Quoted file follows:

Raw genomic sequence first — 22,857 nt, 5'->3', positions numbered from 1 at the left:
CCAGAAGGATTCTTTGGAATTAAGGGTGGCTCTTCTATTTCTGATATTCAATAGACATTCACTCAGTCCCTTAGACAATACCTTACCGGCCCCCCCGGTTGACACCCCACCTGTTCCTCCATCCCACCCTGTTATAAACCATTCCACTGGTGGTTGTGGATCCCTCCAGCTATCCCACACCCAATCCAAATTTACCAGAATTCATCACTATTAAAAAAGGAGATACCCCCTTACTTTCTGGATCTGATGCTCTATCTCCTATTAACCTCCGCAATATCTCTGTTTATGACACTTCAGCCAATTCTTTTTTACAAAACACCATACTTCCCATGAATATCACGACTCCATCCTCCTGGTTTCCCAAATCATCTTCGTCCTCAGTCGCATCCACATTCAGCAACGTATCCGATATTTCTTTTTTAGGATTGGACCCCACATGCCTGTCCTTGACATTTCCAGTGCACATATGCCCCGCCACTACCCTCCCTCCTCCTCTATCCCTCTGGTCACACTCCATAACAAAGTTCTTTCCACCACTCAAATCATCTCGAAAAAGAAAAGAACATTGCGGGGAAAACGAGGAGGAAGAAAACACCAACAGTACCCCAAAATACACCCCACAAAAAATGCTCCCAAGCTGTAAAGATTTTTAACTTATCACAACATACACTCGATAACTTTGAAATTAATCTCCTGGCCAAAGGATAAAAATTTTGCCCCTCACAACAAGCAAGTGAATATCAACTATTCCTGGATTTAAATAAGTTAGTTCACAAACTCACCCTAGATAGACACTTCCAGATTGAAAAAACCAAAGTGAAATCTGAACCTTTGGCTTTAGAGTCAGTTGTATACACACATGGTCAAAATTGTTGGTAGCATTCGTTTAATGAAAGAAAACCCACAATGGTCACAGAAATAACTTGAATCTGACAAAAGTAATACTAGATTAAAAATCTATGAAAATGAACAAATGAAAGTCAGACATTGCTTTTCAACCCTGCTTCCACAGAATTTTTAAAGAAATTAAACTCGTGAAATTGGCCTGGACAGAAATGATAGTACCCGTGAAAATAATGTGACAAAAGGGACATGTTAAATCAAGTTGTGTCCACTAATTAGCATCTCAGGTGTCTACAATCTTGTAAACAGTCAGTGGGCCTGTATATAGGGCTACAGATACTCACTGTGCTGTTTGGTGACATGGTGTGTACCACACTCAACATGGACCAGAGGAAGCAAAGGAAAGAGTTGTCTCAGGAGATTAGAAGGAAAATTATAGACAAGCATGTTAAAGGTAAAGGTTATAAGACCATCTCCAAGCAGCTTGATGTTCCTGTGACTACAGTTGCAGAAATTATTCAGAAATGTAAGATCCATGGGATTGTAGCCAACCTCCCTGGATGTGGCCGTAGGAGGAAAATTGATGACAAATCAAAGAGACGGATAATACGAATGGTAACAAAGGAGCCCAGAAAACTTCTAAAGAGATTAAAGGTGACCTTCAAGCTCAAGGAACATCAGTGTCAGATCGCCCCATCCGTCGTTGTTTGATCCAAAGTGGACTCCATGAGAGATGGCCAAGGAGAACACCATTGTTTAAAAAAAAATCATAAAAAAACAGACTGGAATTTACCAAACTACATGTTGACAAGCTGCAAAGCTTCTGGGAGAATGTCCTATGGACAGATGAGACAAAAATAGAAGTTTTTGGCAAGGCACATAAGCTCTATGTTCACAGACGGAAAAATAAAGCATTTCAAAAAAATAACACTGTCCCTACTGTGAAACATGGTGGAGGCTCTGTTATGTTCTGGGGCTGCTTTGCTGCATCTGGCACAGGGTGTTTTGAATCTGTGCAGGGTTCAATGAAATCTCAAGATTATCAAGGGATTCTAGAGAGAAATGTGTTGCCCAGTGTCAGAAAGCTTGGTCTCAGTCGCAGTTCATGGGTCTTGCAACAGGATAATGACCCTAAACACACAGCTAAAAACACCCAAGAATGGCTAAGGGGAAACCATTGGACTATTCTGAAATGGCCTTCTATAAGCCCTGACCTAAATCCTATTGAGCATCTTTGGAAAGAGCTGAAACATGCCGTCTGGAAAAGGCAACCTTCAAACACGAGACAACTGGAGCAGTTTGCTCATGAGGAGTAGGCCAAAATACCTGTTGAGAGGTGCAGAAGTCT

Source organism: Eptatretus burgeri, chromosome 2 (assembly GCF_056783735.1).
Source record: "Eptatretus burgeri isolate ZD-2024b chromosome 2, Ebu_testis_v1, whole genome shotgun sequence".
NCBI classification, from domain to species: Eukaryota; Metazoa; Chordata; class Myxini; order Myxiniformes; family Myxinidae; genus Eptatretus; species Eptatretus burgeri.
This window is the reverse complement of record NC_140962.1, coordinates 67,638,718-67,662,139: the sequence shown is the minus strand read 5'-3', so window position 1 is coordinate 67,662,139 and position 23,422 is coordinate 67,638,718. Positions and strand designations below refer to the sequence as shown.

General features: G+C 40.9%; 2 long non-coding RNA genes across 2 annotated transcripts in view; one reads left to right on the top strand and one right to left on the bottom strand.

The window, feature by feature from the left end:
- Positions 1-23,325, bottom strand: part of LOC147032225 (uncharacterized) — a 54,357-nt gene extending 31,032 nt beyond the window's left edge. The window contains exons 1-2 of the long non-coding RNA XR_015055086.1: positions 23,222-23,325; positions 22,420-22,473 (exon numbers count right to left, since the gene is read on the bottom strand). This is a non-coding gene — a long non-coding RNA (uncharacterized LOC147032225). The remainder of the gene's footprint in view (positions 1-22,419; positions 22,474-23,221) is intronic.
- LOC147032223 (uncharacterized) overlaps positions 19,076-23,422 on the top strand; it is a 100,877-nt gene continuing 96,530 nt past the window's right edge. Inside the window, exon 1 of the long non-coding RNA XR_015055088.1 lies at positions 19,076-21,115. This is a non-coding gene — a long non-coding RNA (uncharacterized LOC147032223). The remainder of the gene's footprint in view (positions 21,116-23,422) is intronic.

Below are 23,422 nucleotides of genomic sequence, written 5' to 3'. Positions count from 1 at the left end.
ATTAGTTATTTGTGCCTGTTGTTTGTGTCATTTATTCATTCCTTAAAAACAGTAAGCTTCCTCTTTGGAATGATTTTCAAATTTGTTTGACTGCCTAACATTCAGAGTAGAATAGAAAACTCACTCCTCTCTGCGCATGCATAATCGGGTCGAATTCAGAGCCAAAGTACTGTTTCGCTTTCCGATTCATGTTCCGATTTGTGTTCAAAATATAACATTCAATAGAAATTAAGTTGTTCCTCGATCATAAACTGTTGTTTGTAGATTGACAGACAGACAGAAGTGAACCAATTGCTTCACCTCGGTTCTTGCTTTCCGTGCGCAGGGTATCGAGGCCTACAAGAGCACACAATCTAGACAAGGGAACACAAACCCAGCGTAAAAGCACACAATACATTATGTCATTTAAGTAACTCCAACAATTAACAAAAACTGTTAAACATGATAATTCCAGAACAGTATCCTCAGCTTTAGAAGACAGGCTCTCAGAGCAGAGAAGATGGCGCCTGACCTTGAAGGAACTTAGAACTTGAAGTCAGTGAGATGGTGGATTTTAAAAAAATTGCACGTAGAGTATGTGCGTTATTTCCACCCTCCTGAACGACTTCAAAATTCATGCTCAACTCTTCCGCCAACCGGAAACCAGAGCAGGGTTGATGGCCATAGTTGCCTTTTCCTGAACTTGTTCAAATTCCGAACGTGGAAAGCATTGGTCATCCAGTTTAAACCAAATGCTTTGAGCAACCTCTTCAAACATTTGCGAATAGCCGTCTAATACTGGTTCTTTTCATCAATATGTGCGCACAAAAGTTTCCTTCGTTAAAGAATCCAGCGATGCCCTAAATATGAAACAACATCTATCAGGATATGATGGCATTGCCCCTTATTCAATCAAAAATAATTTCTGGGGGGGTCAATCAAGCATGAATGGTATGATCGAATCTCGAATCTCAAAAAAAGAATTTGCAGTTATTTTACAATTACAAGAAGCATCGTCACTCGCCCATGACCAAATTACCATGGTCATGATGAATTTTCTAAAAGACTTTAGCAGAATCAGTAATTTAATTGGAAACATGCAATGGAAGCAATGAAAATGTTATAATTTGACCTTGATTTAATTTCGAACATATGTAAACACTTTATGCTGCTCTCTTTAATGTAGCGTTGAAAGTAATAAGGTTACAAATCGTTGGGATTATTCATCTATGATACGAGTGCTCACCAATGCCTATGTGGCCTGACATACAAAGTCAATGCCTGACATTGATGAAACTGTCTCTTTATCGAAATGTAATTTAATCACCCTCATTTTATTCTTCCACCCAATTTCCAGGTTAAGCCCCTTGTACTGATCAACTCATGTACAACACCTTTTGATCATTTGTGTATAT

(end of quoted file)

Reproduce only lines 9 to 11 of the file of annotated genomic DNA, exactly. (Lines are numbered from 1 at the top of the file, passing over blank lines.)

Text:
- Positions 1-23,325, bottom strand: part of LOC147032225 (uncharacterized) — a 54,357-nt gene extending 31,032 nt beyond the window's left edge. The window contains exons 1-2 of the long non-coding RNA XR_015055086.1: positions 23,222-23,325; positions 22,420-22,473 (exon numbers count right to left, since the gene is read on the bottom strand). This is a non-coding gene — a long non-coding RNA (uncharacterized LOC147032225). The remainder of the gene's footprint in view (positions 1-22,419; positions 22,474-23,221) is intronic.
- LOC147032223 (uncharacterized) overlaps positions 19,076-23,422 on the top strand; it is a 100,877-nt gene continuing 96,530 nt past the window's right edge. Inside the window, exon 1 of the long non-coding RNA XR_015055088.1 lies at positions 19,076-21,115. This is a non-coding gene — a long non-coding RNA (uncharacterized LOC147032223). The remainder of the gene's footprint in view (positions 21,116-23,422) is intronic.

Below are 23,422 nucleotides of genomic sequence, written 5' to 3'. Positions count from 1 at the left end.